Lumia 920 Review – Final Verdict

Did everything go well in paradise?

So I’ve had the Lumia 920 as my daily driver for several months now, which is longer than I managed to struggle through using a Galaxy Note. So with all this time elapsed, how much do I like it? Reviewing this phone is sort of challenging, as I’ve said before, for a number of reasons. A phone can have the best hardware but it’s largely irrelevant if the software lets it down. In a similar fashion it’s easy to look at the software and say that there’s plenty of potential there, but very hard to say whether or not it’ll ever reach that potential. So with all that in mind, do I like the Lumia 290?


The Lumia 920 is a beautiful phone. Yes, it’s a little heavy, but I actually liked the weight (though I almost dropped it a few times). It’s exactly the right size for your hands. The screen is fantastic, call quality is great, audio output is great, and really most things about the phone itself are great. I can’t really complain about the phone itself too much. I say too much because I do have a few suggestions but on the whole it’s the proper form factor for a smartphone. Also battery life tended to be fairly good, I’d easily get through a full day without charging it (sometimes two) but I did have quite a few instances of random discharges – the rate would suddenly increase with no apparent cause.

The camera is on the whole quite good. I don’t find it to be the best of the lot in my testing in terms of all-round performance. Other phones seem to deliver better daytime shots than the Lumia 920, and it seems to occasionally have problems focusing for some reason. Maybe it’s a software bug. What did impress me was low-light performance (with minimal noise) and how its floating lens can actually work when it wants to. I managed to take some excellent photos from out the window of a moving car recently, and they looked fantastic with minimal motion blurring. Most camera phones cannot do that. When doing side-by-side comparisons though the weird loss of definition that I noted in my first review is still present post-Portico, which tells me that it’s a problem with the camera, not post-processing.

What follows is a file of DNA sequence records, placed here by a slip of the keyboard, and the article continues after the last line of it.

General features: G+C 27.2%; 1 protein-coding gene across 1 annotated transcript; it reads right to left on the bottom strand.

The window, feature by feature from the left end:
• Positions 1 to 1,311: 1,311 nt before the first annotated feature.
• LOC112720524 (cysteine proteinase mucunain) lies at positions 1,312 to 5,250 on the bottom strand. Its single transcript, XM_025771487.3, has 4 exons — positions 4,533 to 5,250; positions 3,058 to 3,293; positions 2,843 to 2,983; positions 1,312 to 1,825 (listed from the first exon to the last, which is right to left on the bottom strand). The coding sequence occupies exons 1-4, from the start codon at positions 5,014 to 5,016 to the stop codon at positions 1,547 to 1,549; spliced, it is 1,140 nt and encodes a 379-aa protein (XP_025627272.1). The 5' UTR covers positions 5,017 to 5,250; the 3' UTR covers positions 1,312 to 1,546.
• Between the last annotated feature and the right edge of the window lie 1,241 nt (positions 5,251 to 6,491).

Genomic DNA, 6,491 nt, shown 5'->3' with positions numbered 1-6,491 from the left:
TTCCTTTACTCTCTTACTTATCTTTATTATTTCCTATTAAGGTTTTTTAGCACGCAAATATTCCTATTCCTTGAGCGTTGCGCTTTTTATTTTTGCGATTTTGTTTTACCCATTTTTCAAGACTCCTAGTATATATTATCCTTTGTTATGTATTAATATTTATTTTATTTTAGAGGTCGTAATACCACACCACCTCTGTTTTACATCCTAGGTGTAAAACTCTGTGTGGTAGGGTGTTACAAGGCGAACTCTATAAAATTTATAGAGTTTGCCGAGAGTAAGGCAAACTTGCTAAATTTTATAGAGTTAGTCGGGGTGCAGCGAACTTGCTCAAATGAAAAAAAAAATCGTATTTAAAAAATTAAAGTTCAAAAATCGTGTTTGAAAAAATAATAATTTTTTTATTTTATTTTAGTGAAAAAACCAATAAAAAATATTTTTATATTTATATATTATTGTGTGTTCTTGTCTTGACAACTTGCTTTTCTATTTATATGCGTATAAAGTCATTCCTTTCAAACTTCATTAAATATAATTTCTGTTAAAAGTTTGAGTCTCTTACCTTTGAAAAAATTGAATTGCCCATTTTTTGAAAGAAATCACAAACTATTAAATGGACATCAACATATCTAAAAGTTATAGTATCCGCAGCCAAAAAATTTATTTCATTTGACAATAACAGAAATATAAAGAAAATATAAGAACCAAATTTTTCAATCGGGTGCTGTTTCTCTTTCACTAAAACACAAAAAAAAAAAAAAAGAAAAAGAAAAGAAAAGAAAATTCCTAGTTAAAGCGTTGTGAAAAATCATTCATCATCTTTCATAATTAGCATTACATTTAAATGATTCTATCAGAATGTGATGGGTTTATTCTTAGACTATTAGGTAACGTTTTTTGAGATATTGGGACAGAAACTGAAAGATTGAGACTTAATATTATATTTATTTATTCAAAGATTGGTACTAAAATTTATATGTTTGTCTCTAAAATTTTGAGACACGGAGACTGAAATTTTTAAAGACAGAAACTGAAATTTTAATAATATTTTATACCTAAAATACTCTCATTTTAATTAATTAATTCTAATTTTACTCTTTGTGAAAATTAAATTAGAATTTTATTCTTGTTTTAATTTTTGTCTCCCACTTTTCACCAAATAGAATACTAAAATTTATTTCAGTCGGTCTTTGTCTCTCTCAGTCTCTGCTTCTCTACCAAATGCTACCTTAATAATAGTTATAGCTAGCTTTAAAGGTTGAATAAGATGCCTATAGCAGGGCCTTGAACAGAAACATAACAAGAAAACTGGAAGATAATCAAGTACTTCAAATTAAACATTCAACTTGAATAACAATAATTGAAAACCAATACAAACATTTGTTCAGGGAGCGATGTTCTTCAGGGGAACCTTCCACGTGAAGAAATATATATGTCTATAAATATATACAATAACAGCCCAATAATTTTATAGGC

The lack of apps, and after putting up with it for a while, it’s crippling. But to clarify it’s not even that there aren’t many apps, but rather that there aren’t many devs that are even intending to release apps for the platform. Back in the early days of Android phones there was a similar problem – everything was released for iOS and not for Android. That’s all changed now and if iOS gets an app, Android generally gets one too (within reason). Windows Phone has been around for quite some time though, and it’s never managed to get the app support that it so desperately needs. Yes, some things are covered by the built-in apps. But they’re often not good enough to do the job. What few official apps there are for the platform are often miles behind their iOS or Android counterparts. I could ignore it if I knew that apps were on the way. But they simply aren’t.